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Research Papers

Force Modeling in Laser-Assisted Microgrooving Including the Effect of Machine Deflection

[+] Author and Article Information
Ramesh Singh, Shreyes N. Melkote

George W. Woodruff School of Mechanical Engineering, Georgia Institute of Technology, Atlanta, GA 30332-0405

J. Manuf. Sci. Eng 131(1), 011013 (Jan 23, 2009) (9 pages) doi:10.1115/1.3040076 History: Received July 24, 2007; Revised August 20, 2008; Published January 23, 2009

Laser assisted mechanical micromachining is a process that utilizes highly localized thermal softening of the material by continuous wave laser irradiation applied simultaneously and directly in front of a miniature cutting tool in order to produce micron scale three-dimensional features in difficult-to-machine materials. The hybrid process is characterized by lower cutting forces and deflections, fewer tool failures, and potentially higher material removal rates. The desktop-sized machine used to implement this process has a finite stiffness and deflects under the influence of the cutting forces. The deflections can be of the same order of magnitude as the depth of cut in some cases, thereby having a negative effect on the dimensional accuracy of the micromachined feature. As a result, selection of the laser and cutting parameters that yield the desired reduction in cutting forces and deflection, and consequently an improvement in dimensional accuracy, requires a reliable cutting force model. This paper describes a cutting force model for the laser-assisted microgrooving process. The model accounts for the effect of elastic deflection of the machine X-Y stages on the forces and accuracy of the micromachined feature. The model combines an existing slip-line field based force model with a finite element based thermal model of laser heating and a constitutive material flow stress model to account for thermal softening. Experiments are carried out on H-13 steel (42 HRC (hardness measured on the Rockwell ‘C’ scale)) to validate the force model. The effects of process parameters, such as laser power and cutting speed, on the forces are also analyzed. The model captures the effect of thermal softening and indicates a 66% reduction in the shear flow stress at 35 W laser power. The cutting force and depth of cut prediction errors are less than 20% and 10%, respectively, for most of the cases examined.

Copyright © 2009 by American Society of Mechanical Engineers
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Figures

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Figure 1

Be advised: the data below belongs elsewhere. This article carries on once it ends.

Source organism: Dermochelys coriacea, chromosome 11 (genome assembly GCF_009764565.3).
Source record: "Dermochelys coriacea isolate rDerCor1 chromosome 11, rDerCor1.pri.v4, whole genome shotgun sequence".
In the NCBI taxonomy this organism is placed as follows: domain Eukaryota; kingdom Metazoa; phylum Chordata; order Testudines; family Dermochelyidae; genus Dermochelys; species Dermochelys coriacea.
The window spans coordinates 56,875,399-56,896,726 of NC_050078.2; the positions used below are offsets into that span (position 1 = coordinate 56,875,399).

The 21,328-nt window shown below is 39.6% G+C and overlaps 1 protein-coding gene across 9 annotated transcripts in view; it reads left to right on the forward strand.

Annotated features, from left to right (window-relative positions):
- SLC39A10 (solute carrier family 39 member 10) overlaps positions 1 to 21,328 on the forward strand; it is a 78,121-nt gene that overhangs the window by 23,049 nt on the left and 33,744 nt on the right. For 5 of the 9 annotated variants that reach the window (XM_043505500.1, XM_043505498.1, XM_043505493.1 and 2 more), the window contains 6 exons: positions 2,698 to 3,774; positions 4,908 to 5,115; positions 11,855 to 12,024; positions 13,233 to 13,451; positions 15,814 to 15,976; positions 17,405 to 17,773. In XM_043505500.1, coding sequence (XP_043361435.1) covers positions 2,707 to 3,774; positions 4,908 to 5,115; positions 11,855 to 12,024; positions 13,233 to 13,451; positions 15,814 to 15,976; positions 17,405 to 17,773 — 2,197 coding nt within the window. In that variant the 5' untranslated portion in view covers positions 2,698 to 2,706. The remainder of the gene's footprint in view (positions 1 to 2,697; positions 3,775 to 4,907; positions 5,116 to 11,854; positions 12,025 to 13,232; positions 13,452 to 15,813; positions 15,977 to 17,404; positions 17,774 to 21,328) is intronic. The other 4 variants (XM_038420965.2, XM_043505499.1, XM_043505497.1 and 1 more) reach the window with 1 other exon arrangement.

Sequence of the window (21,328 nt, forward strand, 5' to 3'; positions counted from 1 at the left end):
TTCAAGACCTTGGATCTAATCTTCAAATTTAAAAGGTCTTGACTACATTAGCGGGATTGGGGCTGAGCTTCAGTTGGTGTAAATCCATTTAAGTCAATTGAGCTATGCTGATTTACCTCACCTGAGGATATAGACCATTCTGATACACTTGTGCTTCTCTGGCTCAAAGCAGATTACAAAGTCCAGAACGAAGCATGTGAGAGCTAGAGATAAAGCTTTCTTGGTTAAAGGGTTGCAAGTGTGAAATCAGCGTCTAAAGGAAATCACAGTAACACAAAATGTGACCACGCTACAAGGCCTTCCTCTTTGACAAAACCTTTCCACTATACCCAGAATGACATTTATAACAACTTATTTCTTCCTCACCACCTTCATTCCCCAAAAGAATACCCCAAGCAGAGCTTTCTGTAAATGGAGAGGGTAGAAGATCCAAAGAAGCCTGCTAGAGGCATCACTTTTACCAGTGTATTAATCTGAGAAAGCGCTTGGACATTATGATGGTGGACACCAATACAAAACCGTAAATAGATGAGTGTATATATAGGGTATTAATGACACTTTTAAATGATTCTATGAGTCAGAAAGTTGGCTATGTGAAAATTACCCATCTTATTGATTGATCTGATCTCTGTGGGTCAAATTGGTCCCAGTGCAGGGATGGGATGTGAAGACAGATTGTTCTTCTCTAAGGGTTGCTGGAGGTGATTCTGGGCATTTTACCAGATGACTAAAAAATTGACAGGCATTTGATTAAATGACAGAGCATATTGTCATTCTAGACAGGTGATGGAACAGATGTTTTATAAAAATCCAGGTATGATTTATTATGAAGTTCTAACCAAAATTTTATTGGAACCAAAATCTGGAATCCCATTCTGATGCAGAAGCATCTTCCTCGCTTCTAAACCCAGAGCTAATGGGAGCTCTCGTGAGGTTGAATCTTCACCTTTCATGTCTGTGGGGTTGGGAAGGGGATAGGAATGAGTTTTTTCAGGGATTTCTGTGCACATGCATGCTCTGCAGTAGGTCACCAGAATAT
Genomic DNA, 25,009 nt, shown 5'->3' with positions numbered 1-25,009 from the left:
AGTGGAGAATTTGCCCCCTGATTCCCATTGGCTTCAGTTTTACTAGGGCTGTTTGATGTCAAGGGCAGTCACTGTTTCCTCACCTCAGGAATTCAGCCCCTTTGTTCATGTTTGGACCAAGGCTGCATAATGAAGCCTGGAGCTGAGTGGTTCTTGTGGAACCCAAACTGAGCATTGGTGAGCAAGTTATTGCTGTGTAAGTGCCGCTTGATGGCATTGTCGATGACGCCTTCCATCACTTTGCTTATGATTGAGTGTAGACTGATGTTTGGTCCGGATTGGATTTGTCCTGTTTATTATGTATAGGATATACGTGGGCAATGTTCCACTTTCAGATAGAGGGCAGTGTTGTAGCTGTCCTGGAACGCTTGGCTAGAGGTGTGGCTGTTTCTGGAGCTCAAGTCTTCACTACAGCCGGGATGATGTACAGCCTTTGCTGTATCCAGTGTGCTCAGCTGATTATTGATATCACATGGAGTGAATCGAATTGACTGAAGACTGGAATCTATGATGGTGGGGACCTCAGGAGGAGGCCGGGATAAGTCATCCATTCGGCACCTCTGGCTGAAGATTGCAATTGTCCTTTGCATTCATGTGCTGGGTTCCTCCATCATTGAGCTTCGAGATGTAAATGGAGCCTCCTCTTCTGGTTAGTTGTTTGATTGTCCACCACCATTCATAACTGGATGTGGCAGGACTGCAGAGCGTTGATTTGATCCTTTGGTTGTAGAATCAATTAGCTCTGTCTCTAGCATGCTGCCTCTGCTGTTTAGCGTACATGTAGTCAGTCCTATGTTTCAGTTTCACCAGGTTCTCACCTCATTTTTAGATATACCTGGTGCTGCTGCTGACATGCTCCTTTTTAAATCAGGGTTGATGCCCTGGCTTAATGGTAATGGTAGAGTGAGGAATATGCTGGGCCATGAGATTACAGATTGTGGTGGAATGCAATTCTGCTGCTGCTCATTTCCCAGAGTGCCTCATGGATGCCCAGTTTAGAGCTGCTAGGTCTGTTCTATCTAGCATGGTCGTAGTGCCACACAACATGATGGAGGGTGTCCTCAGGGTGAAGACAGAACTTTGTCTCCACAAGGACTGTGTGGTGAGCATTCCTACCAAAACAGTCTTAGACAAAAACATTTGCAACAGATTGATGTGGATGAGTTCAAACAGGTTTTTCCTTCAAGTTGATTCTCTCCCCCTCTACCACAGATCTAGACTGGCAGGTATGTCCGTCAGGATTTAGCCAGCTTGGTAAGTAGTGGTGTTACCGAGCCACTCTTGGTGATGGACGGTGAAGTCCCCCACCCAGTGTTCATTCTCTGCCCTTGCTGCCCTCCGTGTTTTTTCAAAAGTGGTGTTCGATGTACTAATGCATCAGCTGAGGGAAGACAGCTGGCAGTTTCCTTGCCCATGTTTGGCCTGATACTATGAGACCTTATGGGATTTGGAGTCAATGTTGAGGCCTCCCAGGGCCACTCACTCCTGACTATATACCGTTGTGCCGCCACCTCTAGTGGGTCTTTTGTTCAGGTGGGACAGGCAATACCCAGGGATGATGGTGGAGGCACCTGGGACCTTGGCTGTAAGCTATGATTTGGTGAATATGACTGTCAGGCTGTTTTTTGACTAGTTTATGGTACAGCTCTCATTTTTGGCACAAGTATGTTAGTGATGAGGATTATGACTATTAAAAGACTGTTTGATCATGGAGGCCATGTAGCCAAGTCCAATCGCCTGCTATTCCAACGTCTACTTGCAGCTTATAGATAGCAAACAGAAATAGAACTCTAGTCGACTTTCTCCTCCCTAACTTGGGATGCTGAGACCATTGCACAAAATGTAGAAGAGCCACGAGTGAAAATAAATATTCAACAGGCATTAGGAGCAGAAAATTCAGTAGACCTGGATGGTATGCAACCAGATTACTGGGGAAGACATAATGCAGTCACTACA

Flowchart of force prediction methodology

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Figure 2

Simulated temperature distribution in the material removal half plane (10 W laser power, Gaussian beam, 10 mm/min scan speed, and 110 μm spot size)

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Figure 3

Location of material removal plane

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Figure 4

Geometric model of the cutting process with an edge radius tool (17)

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Figure 5

Image of the tool edge (top) and tool edge profile (bottom) extracted from it

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Figure 7

Shear stress distribution in the material removal half plane (10 W laser power, 100 μm laser-tool distance, 110 μm laser spot size, and 10 mm/min cutting speed)

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Figure 8

Flowchart for determining the equilibrium depth of cut and the equilibrium cutting and thrust forces

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Figure 9

Picture (a) and schematic (b) of the LAMM setup for microgrooving

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Figure 10

Experimental and predicted cutting forces for 10 mm/min cutting speed and no laser heating. The error bars represent the range of average force data from three replications of each test condition.

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Figure 11

Experimental and predicted thrust forces for 10 mm/min cutting speed and no laser heating. The error bars represent the range of the average force data from three replications of each test condition.

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Figure 12

Measured and predicted depths of cut. The error bars represent the range of the average depth of cut obtained in three replications of each test condition.

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Figure 13

Measured and predicted cutting and thrust forces at 0 W and 35 W laser powers. The error bars represent the range of the average force data from three replications of each test condition.

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Figure 14

Measured and predicted depths of cut at 0 W and 35 W laser powers. The error bars represent the range of the average depth of cut obtained in three replications of each test condition.

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Figure 15

Cutting forces at 25 μm nominal depth of cut, 50 mm/min cutting speed, and 0 W, 5 W, and 10 W laser powers. The error bars represent the range of the average force data from three replications of each test condition.

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Figure 16

Thrust forces at 25 μm nominal depth of cut, 50 mm/min cutting speed, and 0 W, 5 W, and 10 W laser powers. The error bars represent the range of the average force data from three replications of each test condition.

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Figure 17

Measured and predicted cutting and thrust forces at 10 mm/min and 100 mm/min cutting speeds, 35 W laser power, and 25 μm nominal depth of cut. The error bars represent the range of the average force data from three replications of each test condition.

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